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  1. #1
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    Anyone adding a GPU support for cards?

    I just upgraded my G10AC's GTX760 to a GTX980 Ti DC3OC STRIX 6GB and after removing the 760 really wanted to use the GPU support bracket seen no room for it. I looked and never really found anything so I ordered a GPS mount for a quadcopter to mod and use as a support post. I'll probably use the screw holes from the other mount in the floor of the case and double sided foam tape between the card and mount plate, looks like there should be clearance between the fans and no much pressure on the shroud. Does anyone know of a alterative? I seen the one that mounts on the back where the expansion card backplate mounts but the G10AC uses a kind of single screw clamp and I'm not sure it would support the card.
    Thanks

  2. #2
    ROG Guru: Orange Belt Array Ntwlf PC Specs
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    Hi R1031,

    Like you, I wanted good support for the GPU's, so I have made support brackets/braces for my Strix 980 Ti's (SLI).

    I'll explain...[Spoiler] This will be in my next build log update [ROG "Red Scorpion"] Chapter 2 Mods, coming soon.

    In the pics below, the 1st image shows the fabricated bracket made from 1/8" (thick) X 1" (wide) aluminum flat bar (purchased at a hardware store). The larger (offset) round hole is a counter sink tapered hole to better match the tapered shape of the end of the "heat pipe" of the gpu heatsink, as shown in the second image circled in green. This hole was initially drilled with a 1/4" drill bit, then tapered with a 45 degree counter-sink bit (note: this step (counter-sink) was saved until the very last to set the pressure applied to the gpu). The red circle in second image, shows the brace attached to a case structural support with (2) screws. The amount of pressure the brace presses on to the gpu (pushing the gpu towards mobo) is very slight. As in, if a shim was made from a "business card" and placed under the bracket at the location circled in red, the brace would just (barely) make contact with the gpu at the location circled in green. It had taken me a few tries to get the bends in the flat bar just right, and that was starting over with a new piece each try, because the aluminum flat bar is weakened at where the bend was after straightening back to flat. The bends were made clamped in a bench vise and then hammered over to form the bend. This bracket requires no alteration or modification of the gpu whatsoever, only a couple of holes drilled into the case. Also the bracket only makes contact with the tapered part of the heat pipe, it doesn't touch the heatsink fins or the plastic fan shroud. When I tighten the bracket into place, I have the case laying on it's side so that the gpu is standing straight up on the mobo. This way it won't be sagging one way or another when the bracket is tightened down, as I have the screw holes in the bracket slightly oversized for the (2) mounting screws so the bracket can be slightly rotated to center onto the gpu heatpipe without tilting the gpu.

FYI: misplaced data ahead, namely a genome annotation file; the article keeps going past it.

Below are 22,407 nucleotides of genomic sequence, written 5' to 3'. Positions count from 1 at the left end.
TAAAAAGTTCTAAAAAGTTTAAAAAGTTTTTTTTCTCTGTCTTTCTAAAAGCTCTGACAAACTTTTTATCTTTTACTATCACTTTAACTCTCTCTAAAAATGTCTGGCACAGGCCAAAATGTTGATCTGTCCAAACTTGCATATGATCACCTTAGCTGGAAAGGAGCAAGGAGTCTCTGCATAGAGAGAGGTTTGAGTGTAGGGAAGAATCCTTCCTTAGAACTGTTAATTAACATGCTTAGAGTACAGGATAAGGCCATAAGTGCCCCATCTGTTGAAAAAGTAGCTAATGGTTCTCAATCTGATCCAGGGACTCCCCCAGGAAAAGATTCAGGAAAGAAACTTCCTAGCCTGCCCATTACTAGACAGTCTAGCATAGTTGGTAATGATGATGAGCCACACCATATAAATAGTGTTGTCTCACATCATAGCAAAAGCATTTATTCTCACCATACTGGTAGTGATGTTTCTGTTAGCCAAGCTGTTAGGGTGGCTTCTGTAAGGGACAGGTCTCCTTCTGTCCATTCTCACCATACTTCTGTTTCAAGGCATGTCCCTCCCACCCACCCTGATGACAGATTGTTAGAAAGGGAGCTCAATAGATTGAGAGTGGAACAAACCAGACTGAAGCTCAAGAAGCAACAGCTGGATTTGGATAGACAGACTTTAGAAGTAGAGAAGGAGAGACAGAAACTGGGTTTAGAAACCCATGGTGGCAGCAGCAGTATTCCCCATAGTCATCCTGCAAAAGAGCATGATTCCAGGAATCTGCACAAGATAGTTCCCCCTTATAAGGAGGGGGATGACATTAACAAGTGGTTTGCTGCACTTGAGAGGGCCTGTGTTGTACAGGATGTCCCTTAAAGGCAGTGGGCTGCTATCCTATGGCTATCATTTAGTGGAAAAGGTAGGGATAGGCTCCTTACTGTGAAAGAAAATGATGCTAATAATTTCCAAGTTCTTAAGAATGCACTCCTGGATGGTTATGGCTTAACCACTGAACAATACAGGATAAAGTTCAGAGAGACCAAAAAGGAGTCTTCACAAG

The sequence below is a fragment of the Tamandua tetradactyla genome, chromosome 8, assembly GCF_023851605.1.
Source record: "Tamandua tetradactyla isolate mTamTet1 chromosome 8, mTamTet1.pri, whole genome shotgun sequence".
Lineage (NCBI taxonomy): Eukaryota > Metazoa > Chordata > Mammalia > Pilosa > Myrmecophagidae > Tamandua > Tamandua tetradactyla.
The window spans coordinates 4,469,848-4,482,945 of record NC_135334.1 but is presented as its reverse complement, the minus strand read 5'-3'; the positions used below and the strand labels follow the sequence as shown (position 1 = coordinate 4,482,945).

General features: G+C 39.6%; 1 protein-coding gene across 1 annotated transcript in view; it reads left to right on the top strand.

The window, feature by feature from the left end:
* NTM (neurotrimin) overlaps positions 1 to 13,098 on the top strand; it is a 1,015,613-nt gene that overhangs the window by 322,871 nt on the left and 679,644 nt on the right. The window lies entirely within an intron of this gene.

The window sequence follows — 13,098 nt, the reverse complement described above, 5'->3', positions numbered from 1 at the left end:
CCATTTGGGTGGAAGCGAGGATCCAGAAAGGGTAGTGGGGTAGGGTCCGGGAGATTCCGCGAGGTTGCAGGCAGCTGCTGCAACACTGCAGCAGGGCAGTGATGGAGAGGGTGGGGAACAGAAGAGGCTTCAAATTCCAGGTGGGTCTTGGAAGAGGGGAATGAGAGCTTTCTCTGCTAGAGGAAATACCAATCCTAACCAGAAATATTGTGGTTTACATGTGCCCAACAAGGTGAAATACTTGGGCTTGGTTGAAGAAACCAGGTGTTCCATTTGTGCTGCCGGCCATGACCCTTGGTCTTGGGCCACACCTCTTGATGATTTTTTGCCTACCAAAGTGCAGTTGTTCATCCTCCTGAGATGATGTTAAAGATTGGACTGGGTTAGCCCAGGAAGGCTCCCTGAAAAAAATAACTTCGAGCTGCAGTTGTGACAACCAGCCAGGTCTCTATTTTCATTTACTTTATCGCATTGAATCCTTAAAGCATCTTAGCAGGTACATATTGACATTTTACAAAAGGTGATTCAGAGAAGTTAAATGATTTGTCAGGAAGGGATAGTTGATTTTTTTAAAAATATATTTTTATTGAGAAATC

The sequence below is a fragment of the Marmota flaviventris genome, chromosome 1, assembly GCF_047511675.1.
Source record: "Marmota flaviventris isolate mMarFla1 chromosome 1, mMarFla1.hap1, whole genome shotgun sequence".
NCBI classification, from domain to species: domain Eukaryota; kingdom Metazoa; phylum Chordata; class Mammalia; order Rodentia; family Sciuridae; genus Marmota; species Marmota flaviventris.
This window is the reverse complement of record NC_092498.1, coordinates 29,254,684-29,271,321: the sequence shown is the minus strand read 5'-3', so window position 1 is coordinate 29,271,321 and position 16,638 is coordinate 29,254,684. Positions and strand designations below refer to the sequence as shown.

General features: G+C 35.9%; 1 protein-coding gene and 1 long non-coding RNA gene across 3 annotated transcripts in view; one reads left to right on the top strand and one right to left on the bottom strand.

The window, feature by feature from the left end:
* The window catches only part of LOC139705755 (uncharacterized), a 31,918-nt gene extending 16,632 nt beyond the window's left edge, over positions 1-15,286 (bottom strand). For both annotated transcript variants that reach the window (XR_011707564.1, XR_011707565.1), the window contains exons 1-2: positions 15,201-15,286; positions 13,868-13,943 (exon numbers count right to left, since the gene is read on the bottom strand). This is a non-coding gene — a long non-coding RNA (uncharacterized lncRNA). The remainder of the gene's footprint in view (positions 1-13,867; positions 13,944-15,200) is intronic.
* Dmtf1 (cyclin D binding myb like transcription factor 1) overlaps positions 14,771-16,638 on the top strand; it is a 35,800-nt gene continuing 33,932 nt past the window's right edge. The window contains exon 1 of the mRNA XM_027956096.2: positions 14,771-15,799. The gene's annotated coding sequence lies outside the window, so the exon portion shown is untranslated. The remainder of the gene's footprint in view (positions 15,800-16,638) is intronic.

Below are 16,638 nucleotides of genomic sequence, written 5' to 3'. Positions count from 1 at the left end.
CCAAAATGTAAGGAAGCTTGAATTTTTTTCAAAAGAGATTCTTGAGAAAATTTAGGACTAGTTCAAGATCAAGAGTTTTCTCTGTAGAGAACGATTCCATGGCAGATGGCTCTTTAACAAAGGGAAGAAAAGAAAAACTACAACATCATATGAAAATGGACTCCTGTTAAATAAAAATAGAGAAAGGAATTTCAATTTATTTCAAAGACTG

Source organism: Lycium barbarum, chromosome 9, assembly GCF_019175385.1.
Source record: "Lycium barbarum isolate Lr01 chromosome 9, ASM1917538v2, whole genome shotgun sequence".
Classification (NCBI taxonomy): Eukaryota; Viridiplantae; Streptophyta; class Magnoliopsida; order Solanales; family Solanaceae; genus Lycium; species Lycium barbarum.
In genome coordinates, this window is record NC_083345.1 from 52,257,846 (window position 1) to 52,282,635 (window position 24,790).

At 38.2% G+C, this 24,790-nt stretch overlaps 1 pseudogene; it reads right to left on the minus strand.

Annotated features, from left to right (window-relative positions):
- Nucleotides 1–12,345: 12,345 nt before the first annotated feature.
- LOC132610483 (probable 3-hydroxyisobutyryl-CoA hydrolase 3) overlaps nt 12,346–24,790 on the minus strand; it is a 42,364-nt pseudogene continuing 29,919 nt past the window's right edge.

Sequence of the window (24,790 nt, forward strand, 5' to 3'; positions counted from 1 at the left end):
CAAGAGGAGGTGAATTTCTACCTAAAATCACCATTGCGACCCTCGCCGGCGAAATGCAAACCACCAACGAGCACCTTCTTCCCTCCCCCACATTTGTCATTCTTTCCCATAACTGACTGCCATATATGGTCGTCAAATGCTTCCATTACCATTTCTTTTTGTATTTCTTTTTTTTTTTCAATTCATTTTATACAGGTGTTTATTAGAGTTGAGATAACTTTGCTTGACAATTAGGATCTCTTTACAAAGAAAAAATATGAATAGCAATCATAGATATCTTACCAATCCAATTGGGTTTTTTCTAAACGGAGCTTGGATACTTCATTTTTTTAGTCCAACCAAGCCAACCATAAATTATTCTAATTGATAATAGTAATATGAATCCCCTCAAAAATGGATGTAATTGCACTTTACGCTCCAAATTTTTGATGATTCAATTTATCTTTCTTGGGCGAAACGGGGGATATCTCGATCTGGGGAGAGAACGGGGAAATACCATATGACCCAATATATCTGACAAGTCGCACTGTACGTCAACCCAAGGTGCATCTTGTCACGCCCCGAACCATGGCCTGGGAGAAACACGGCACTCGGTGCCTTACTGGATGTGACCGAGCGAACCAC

Click image for larger version. 

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    Fabricating a bracket like this requires some mechanical skills, tools (drill, an assortment of drill bits, hacksaw, bench-vise, hammer, etc.), and above all - some patience and of course "safety". So it may not be an easy task for just anyone.

    Since every different gpu and case combination is going to require a differently formed bracket/brace, there is no single solution. So I hope I have given you (and others) some new ideas to fabricate your own support bracket/brace that is fitting to your specific application.
    Last edited by Ntwlf; 03-30-2016 at 08:27 AM.

  3. #3
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    I like the bracket.

    I looked through my hobby supply's and came up with some carbon fiber tubes and solid rod, this is supported both top and bottom and has a rubber tube between the heat sink tube end and carbon fiber tube for a snug fit.
    Click image for larger version. 

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  4. #4
    ROG Guru: Orange Belt Array Ntwlf PC Specs
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    That looks great, it is creativity at it's finest.

  5. #5
    ROG Enthusiast Array Daddy arcanjo PC Specs